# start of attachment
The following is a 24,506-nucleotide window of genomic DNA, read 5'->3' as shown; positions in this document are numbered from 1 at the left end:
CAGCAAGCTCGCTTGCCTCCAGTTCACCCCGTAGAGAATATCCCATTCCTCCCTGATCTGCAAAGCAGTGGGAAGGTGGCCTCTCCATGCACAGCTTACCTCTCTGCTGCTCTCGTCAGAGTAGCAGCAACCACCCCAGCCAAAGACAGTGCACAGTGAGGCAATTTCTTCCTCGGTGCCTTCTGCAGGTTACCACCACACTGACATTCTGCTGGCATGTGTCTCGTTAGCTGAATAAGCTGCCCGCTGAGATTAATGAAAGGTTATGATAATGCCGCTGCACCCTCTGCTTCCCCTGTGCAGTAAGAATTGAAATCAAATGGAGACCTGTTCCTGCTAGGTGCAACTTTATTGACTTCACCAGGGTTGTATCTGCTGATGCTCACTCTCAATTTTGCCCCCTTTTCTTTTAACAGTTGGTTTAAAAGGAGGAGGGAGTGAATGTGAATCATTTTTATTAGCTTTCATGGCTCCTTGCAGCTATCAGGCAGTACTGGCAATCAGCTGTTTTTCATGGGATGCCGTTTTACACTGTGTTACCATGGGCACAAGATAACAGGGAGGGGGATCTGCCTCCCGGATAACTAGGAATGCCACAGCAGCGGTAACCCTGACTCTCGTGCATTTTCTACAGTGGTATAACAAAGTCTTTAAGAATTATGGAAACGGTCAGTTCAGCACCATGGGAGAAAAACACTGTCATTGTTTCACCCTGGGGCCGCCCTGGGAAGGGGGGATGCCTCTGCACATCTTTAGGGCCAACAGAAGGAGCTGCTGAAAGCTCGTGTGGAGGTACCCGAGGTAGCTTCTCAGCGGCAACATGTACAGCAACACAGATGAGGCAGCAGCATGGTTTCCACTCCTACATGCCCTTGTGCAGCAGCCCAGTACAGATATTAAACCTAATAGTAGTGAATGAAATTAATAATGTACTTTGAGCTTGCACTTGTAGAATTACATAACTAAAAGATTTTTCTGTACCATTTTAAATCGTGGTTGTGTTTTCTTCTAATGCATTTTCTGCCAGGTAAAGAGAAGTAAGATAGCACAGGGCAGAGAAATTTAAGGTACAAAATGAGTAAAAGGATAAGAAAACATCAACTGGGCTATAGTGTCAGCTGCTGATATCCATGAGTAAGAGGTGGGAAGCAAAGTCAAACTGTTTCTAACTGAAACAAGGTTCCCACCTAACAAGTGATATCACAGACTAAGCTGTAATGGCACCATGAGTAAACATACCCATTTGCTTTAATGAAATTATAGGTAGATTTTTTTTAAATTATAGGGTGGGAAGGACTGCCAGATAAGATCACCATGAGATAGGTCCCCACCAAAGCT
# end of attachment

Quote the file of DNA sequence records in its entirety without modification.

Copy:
The following is a 24,506-nucleotide window of genomic DNA, read 5'->3' as shown; positions in this document are numbered from 1 at the left end:
CAGCAAGCTCGCTTGCCTCCAGTTCACCCCGTAGAGAATATCCCATTCCTCCCTGATCTGCAAAGCAGTGGGAAGGTGGCCTCTCCATGCACAGCTTACCTCTCTGCTGCTCTCGTCAGAGTAGCAGCAACCACCCCAGCCAAAGACAGTGCACAGTGAGGCAATTTCTTCCTCGGTGCCTTCTGCAGGTTACCACCACACTGACATTCTGCTGGCATGTGTCTCGTTAGCTGAATAAGCTGCCCGCTGAGATTAATGAAAGGTTATGATAATGCCGCTGCACCCTCTGCTTCCCCTGTGCAGTAAGAATTGAAATCAAATGGAGACCTGTTCCTGCTAGGTGCAACTTTATTGACTTCACCAGGGTTGTATCTGCTGATGCTCACTCTCAATTTTGCCCCCTTTTCTTTTAACAGTTGGTTTAAAAGGAGGAGGGAGTGAATGTGAATCATTTTTATTAGCTTTCATGGCTCCTTGCAGCTATCAGGCAGTACTGGCAATCAGCTGTTTTTCATGGGATGCCGTTTTACACTGTGTTACCATGGGCACAAGATAACAGGGAGGGGGATCTGCCTCCCGGATAACTAGGAATGCCACAGCAGCGGTAACCCTGACTCTCGTGCATTTTCTACAGTGGTATAACAAAGTCTTTAAGAATTATGGAAACGGTCAGTTCAGCACCATGGGAGAAAAACACTGTCATTGTTTCACCCTGGGGCCGCCCTGGGAAGGGGGGATGCCTCTGCACATCTTTAGGGCCAACAGAAGGAGCTGCTGAAAGCTCGTGTGGAGGTACCCGAGGTAGCTTCTCAGCGGCAACATGTACAGCAACACAGATGAGGCAGCAGCATGGTTTCCACTCCTACATGCCCTTGTGCAGCAGCCCAGTACAGATATTAAACCTAATAGTAGTGAATGAAATTAATAATGTACTTTGAGCTTGCACTTGTAGAATTACATAACTAAAAGATTTTTCTGTACCATTTTAAATCGTGGTTGTGTTTTCTTCTAATGCATTTTCTGCCAGGTAAAGAGAAGTAAGATAGCACAGGGCAGAGAAATTTAAGGTACAAAATGAGTAAAAGGATAAGAAAACATCAACTGGGCTATAGTGTCAGCTGCTGATATCCATGAGTAAGAGGTGGGAAGCAAAGTCAAACTGTTTCTAACTGAAACAAGGTTCCCACCTAACAAGTGATATCACAGACTAAGCTGTAATGGCACCATGAGTAAACATACCCATTTGCTTTAATGAAATTATAGGTAGATTTTTTTTAAATTATAGGGTGGGAAGGACTGCCAGATAAGATCACCATGAGATAGGTCCCCACCAAAGCT